Geek in the Kitchen - Blowtorch meets Amarula crème brûléeBy Ryan Noik 16 September 2013 | Categories: news
Yet another place where technology – and the right gear – quickly proves its worth is in the kitchen. Apart from being able to impress your family or your significant other with some delicious recipes, it also gives geeks the chance to play with a few different gadgets. Case in point is this kitchen blowtorch from Salt and Pepper, which we’ve put through its paces to make possibly one of the easiest (and best) Amarula Crème brûlée’s you may ever taste.
The device is simple to use – you merely fill it with butane gas (bought separately) by inverting the torch. Then, you turn the valve on the back of the torch to the left and click the valve a few times till a blue flame emerges from the nozzle. Turning the valve to the left gives you a stronger –and more far reaching – flame.
Tips for use:
- Make sure the blowtorch is off when filling it with the gas.
- Keep your hands clear of the flame.
- Ensure that the torch is filled before you start torching the crème brûlée.
Once the crème brûlée is set, you will then be ready to cover its top with castor sugar and then fire up the blow torch.
Amarula crème brûlée
Gear you’ll need:
A kitchen blowtorch (we’ve used Salt and Pepper’s torch), and a canister of butane gas
An electric hand beater is advantageous, but this can be substituted with an ordinary whisk, in which case you can expect a bit of a workout.
500ml whipping cream
15 ml vanilla essence
8 egg yolks
1 cup caster sugar plus extra for the topping
3-4 tablespoons of Amarula
1. Preheat the oven to 165o C. Combine the egg yolks and sugar in a medium sized pot and whisk or beat the mixture with the beater until the mixture is smooth. Set this aside. Then pour the cream into another, smaller pot and add the vanilla. Heat the mixture till it just starts to boil. Remove from the heat.
2. Place the medium sized pot on your stove, set to a low heat, and gradually add the cream and vanilla mixture to the egg yolks and sugar in this pot, whisking the mixture as you do so.
3. Cook this mixture over a medium heat (we used level 5), whisking it constantly as you do so with the hand beater or whisk, until the mixture starts to thicken. You can test whether it’s ready by sticking a wooden spoon into the mixture, and making a line with your finger across the back of the spoon. The mixture should stay where it is and no longer run down the spoon.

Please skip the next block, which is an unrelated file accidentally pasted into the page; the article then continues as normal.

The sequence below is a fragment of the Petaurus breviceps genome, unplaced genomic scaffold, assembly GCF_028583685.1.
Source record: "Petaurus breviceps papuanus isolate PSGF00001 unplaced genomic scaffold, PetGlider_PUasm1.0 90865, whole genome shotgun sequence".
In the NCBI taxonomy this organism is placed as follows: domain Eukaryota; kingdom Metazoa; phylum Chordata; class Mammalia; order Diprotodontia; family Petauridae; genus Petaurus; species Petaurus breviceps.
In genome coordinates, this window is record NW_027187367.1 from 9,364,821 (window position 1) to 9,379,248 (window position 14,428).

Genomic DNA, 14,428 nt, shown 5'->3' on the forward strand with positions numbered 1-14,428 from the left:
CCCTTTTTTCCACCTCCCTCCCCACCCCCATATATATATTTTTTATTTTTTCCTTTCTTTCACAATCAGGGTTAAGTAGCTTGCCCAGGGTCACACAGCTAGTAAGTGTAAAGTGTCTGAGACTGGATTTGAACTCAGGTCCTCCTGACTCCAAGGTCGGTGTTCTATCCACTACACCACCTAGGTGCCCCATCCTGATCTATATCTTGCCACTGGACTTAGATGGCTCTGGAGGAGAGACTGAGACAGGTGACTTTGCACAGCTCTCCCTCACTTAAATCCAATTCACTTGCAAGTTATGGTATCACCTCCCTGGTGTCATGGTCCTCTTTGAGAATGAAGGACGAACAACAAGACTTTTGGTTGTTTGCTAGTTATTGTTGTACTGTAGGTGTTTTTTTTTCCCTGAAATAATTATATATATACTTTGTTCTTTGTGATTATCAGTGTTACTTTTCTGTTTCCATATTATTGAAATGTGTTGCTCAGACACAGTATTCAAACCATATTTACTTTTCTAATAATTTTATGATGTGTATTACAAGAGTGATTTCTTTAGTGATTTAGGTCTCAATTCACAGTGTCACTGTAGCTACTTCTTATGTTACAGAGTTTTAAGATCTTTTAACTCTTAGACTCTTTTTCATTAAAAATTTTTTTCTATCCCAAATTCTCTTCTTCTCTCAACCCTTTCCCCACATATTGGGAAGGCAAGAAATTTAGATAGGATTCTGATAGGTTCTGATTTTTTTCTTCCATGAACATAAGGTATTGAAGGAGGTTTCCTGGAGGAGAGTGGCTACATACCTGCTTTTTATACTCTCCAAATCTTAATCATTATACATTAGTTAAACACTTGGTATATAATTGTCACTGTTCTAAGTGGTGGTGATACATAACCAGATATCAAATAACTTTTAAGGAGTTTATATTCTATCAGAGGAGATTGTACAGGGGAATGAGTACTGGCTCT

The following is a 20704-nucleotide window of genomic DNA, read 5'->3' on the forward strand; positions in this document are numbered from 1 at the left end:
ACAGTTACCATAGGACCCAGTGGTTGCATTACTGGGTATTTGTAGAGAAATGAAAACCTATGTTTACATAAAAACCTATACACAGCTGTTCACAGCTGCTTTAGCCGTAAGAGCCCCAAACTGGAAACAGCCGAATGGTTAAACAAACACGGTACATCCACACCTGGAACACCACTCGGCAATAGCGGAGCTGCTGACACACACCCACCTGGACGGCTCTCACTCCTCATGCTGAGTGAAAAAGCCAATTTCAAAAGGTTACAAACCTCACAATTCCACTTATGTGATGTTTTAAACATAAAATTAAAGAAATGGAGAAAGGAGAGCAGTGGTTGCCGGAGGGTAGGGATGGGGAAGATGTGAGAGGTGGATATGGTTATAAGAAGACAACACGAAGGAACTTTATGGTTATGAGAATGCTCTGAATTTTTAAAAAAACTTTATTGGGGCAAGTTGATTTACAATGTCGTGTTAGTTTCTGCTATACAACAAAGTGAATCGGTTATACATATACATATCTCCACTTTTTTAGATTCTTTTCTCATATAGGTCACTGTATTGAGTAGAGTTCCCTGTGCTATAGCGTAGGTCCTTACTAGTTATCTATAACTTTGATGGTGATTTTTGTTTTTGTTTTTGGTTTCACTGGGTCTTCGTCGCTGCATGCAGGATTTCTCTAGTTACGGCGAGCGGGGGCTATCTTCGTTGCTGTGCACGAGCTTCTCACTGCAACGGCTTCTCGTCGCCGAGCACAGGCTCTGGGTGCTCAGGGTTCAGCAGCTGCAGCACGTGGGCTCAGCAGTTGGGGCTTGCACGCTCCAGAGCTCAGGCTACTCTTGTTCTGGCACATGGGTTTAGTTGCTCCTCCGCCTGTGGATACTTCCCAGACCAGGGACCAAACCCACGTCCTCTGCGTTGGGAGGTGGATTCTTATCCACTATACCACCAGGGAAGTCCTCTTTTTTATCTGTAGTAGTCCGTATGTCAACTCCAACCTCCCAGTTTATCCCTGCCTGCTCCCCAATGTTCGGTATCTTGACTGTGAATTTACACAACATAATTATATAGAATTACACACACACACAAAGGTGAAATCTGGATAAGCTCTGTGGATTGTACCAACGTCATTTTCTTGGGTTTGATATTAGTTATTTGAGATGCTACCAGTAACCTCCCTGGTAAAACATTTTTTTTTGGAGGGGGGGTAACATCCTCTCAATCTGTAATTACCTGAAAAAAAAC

4. When done, take the pot off the stove, add the Amarula and stir well. Then pour the mixture into ramekins (pouring it into a jug first can avoid messes), and place these in a baking dish. Fill the baking dish with hot water, so that the ramekins are immersed in this ‘bath’ up to two thirds of their height.
5. Finally, place the bath in the oven for 45 minutes, and then carefully remove the tray from the oven. Extract the ramekins using oven gloves and place them in the fridge to cool for a couple of hours.
6. Subsequently, remove the dessert from the fridge, sprinkle castor sugar over the top till it is covered and then fire up the blowtorch, running it over the top from about 30 cm away, till the sugar starts to melt and turns a honey colour. Once all the sugar is melted, you should have a crust over the top of the custard. Place this back in the fridge for about 30 minutes and then serve.
7. Enjoy the subsequent showering of compliments if you are making these for another, or just the sublime taste if you are treating yourself.
Take care not to allow the flame to linger too long on the sugar, as it can quickly burn. What can help is in between 'firing' the sugar, lift the ramekin up and tilt it slightly to spreading darkening sugar to the edges of the ramekin.
All that's left to do is pick up a spoon, crack the crème brûlée's top and enjoy.
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